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Issey Miyake introduces Japan's first design museum, 21_21 DESIGN SIGHT, designed by architectural maestro Tadao Ando, bringing insight to the scope of vision.

Since his eponymous design studio opened in the 1970s, fashion visionary Issey Miyake has been blurring the boundaries between cutting-edge fashion and cutting-edge design. "When I think of design, I embrace images alive in freedom and energy," says the innovator of pleated fabrics that expand with the body (Pleats Please), no-sew clothing (A-POC), and furniture that morphs into fashion (Gemini chair by Ron Arad).

It comes as no surprise, then, that Miyake is the mastermind behind what will certainly be remembered as a milestone in 21st century design. Called 21_21 DESIGN SIGHT, it is (surprisingly) Japan's first institution devoted entirely to the realm of design. Created as part of Tokyo Midtown, the new cultural and shopping mega-complex that opens on March 30th in Tokyo's Roppongi district, the project was conceived as an incubation lab for new ideas and a "springboard to new discoveries."

With a name that suggests a world of design surpassing the limits of 20/20 vision, the forum adds a new dimension to the appreciation and study of design — one of cultural, social and historical insight. "I'd like it to be a place that embodies the connection between design, the enjoyment of life, and living. In other words, while we'll also be making art objects and producing things, it will have a larger purpose," explains Miyake. To elaborate his groundbreaking vision, Miyake called upon several of the country's most astounding minds: architect Tadao Ando, graphic designer Taku Satoh and industrial designer Naoto Fukusawa.

Combining their diverse outlook and expert experience in a myriad of fields, the multi-disciplinary platform will engage audiences in a dialogue about design's far-reaching impact on society. "The goal is to reach across boundaries in bringing together craftsmen from all genres conceiving new plans and moving to the creative process," says Miyake. Less a museum for displaying world-renowned designs, it aspires to become an international hub for inspiration and exchange; one that fosters collaboration and the free flow of ideas between craftsman, engineers, designers, companies and consumers.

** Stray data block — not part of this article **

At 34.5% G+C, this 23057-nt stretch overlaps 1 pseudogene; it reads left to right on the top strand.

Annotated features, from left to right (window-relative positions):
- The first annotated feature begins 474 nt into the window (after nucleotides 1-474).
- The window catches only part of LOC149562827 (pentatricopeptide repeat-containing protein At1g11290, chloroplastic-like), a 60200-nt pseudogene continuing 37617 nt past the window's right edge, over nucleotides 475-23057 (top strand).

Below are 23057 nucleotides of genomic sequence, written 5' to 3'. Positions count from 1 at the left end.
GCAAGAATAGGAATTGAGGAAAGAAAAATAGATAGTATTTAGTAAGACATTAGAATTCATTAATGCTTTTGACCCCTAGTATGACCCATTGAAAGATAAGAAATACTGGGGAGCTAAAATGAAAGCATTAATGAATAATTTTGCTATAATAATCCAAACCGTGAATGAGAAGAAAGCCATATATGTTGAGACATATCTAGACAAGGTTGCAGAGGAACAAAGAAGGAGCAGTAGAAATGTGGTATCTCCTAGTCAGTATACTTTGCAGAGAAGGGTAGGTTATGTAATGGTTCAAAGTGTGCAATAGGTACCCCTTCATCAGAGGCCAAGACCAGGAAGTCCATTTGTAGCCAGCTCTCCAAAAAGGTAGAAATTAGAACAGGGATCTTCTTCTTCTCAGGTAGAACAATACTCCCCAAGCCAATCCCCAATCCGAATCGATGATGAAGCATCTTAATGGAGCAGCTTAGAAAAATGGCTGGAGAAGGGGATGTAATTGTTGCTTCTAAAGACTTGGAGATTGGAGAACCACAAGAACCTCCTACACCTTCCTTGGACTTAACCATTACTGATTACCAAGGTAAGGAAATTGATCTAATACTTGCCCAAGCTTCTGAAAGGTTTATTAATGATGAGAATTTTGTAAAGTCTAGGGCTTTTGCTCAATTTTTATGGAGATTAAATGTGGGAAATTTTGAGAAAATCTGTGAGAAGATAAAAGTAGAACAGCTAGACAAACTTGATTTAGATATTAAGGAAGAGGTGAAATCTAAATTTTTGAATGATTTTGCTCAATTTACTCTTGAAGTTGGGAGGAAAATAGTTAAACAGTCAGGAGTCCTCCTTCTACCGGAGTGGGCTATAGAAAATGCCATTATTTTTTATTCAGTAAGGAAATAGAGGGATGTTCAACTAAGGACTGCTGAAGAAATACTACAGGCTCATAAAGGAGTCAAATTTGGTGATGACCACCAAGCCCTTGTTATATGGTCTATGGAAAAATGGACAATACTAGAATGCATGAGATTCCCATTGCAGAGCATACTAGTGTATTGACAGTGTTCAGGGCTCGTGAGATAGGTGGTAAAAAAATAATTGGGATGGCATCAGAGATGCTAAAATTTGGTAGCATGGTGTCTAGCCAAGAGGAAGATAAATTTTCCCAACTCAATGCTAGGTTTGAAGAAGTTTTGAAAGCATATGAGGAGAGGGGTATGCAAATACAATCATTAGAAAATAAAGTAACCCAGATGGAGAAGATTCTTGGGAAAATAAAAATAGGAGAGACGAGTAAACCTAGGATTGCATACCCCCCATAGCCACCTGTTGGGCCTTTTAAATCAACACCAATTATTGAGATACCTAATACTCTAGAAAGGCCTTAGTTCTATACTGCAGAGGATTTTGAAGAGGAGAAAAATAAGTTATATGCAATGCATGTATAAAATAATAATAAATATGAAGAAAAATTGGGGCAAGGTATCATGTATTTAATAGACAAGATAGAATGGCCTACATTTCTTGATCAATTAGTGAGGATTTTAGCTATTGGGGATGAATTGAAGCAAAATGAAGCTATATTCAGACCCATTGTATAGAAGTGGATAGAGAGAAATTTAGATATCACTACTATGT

Rising eloquently out of the surrounding verdant landscape, Tadao Ando's dynamic two-level structure is an artful illustration of the institute's name—a clever play on the words "sight" and "site." Most of the interior space lies hidden underground; a dramatic shift in balance from the exterior's tranquil composure. Paying proper homage to its extraordinary home, the forum's inaugural exhibition, 'A Hard Fought Process,' will display models and photos of the building's evolution from start to finish. "Though I imagine the people who visit 21_21 will come for the events here, no doubt they'll also be hoping to get a taste of the facility's architectural attractions... I believe 21_21, as a place, will be the sum of the allure of Ando's building, and the content we provide inside. The need to capitalize on both should make for some interesting experimentations," explains co-director Fukasawa.

Living up to the institute's credo to provide food for thought to jar the imagination, the first "experimentation" following the inaugural show is aptly titled 'Chocolate.' "When I announced chocolate as the theme, some were startled, to say the least," remembers Fukasawa. "I don't think it's such a bad idea to launch an exhibition by prompting visitors to wonder what on earth the show is about."

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